Key HTML5 Page Structure Elements
HTML5 provides a whole new way to structure page content. The impact of this aspect of HTML5 is less dramatic, at least on the user end. The biggest impact of new HTML5 page structuring tags is on designers. The following elements are the key HTML5 elements used to organize page content:
<header>: This element holds content at the top of a page. This content often includes a graphical or text page banner, perhaps a search box, sometimes content introducing the page, and often a navigation bar. The <header> element is not the same as a heading tag (h1, h2, and so on).
<nav>: This element holds navigation content, and can be (but does not have to be) embedded with other elements (like a header or footer).
<article>: This element defines a specific article within a page. And, within an article, <section> elements enclose subtopics within that particular article. Note: You never use a section element outside an article element.
What constitutes an “article” or a “section” of an article? This is a judgment call for content creators. Newspaper, magazine, or blog articles are — rather obviously — articles. In a newspaper, magazine, or blog site, each article should be inside its own <article> element. And subheadings should demarcate sections in that article. In other text content, deciding what constitutes an article, or sections within an article, is an editorial call.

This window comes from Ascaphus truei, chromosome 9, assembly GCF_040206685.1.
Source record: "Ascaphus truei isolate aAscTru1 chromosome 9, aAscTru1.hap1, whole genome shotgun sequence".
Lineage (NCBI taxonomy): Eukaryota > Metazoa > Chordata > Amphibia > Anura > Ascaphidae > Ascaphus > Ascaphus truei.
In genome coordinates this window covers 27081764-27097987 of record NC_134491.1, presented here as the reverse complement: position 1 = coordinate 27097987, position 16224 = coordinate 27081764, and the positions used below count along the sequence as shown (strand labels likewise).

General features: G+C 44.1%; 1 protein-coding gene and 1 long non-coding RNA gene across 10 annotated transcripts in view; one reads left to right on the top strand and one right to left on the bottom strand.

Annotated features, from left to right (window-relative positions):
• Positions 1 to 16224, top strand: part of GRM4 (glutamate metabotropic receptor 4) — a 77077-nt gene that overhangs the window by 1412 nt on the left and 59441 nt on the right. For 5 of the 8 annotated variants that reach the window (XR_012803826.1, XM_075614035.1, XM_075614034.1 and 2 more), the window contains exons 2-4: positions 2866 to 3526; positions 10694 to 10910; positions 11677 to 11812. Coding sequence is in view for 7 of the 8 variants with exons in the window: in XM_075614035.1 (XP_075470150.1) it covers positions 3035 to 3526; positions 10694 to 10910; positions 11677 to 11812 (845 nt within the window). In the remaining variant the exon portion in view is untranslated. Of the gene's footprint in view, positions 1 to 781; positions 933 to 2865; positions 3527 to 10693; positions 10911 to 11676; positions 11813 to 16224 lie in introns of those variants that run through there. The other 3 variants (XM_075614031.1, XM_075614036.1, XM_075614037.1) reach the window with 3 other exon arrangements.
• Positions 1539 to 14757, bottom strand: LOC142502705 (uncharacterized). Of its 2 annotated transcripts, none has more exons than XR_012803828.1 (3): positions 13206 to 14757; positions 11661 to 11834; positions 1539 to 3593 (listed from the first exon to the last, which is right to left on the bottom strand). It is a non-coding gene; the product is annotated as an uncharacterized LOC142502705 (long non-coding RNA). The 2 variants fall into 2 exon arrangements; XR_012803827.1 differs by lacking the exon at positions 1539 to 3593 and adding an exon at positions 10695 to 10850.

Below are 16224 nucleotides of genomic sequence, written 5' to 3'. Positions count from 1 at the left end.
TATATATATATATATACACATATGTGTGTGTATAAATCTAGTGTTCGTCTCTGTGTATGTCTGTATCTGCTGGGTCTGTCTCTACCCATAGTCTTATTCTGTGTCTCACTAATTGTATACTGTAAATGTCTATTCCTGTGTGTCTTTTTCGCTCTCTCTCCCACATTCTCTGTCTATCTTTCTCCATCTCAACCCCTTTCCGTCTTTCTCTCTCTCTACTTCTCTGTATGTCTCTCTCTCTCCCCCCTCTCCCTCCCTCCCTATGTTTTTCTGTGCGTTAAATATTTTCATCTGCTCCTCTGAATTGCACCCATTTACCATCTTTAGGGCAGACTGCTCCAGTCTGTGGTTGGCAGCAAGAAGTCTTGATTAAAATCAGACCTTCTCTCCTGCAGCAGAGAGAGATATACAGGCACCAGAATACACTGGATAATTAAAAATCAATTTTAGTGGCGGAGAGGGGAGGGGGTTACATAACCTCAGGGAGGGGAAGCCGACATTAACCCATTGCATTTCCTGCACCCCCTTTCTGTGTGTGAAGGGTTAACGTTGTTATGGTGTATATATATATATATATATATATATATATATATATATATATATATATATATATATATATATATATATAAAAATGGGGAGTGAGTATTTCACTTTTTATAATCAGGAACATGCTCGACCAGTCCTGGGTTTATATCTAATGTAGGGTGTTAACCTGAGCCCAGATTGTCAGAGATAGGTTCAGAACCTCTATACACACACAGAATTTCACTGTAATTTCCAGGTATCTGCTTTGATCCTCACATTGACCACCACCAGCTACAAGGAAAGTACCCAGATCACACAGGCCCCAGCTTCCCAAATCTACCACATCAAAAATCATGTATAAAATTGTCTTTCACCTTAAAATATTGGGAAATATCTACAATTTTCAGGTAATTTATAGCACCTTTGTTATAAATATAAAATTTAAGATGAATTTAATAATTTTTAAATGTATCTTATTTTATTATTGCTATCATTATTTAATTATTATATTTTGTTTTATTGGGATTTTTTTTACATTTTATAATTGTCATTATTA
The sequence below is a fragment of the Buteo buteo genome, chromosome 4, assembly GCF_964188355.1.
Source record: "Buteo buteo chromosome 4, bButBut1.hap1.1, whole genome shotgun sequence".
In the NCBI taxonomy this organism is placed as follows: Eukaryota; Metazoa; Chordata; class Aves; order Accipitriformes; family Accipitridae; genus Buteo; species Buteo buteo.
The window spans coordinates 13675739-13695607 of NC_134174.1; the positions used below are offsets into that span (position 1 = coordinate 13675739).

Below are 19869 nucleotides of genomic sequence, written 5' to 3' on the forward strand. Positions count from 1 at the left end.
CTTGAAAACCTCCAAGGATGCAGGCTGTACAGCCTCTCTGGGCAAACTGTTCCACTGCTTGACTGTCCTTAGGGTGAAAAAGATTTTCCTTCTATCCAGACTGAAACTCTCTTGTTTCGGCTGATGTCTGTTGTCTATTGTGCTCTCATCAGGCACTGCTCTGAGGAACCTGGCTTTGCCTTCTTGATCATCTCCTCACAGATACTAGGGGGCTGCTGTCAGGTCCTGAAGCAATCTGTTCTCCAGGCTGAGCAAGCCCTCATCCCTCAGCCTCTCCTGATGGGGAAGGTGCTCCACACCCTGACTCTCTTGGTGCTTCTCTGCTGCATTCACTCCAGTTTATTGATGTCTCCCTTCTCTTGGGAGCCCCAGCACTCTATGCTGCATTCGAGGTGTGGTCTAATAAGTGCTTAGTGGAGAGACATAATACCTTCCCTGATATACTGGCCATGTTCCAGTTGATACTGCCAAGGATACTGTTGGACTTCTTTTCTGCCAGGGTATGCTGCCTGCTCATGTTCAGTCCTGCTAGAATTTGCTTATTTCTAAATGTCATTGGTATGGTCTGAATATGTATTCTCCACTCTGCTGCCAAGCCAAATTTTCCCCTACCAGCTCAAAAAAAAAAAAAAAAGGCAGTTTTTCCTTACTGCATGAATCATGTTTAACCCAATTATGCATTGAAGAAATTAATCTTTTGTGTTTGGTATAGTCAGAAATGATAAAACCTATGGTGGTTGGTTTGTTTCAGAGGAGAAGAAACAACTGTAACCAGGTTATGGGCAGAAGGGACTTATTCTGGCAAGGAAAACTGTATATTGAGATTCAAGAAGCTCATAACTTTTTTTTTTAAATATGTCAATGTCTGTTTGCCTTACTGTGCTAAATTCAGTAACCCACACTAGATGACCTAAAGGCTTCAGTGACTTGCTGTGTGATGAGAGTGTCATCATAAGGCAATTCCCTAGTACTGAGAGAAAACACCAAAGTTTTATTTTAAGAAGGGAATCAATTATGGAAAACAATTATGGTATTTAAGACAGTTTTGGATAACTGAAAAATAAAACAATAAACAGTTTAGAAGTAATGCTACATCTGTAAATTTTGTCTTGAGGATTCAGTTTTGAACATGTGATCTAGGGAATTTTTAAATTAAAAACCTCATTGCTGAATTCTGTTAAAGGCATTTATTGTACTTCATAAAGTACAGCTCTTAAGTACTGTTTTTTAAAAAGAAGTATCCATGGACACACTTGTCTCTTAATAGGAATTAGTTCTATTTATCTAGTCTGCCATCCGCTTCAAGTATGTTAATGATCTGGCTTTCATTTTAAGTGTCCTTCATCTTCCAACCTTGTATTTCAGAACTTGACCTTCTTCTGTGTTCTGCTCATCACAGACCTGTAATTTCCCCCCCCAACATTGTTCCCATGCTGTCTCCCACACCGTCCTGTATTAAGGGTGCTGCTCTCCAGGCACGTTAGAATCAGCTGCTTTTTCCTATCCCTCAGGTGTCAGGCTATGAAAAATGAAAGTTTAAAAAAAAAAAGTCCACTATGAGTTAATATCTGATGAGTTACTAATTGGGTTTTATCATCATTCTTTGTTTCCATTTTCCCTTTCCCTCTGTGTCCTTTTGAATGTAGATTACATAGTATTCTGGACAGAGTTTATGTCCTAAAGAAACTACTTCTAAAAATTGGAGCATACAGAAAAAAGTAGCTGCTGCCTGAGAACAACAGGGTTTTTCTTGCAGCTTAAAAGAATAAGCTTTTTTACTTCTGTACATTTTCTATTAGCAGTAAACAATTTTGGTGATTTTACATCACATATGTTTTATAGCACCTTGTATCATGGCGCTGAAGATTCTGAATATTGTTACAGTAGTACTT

<aside>: This element describes sidebar content, usually within an article. Sidebar content is content associated with an article, or an article section, but which stands on its own. Traditionally, sidebars are run on the side of an article (usually on the right side) in online and print publications.
<footer>: This element holds typical footer content at the bottom of a page. That might include legal notices, and secondary navigation content (which should be organized into a nav element within the footer).
The page layout (with placeholder text and a bit of minimalist styling added) gives a sense of how HTML5 elements fit together on, and frame, a page.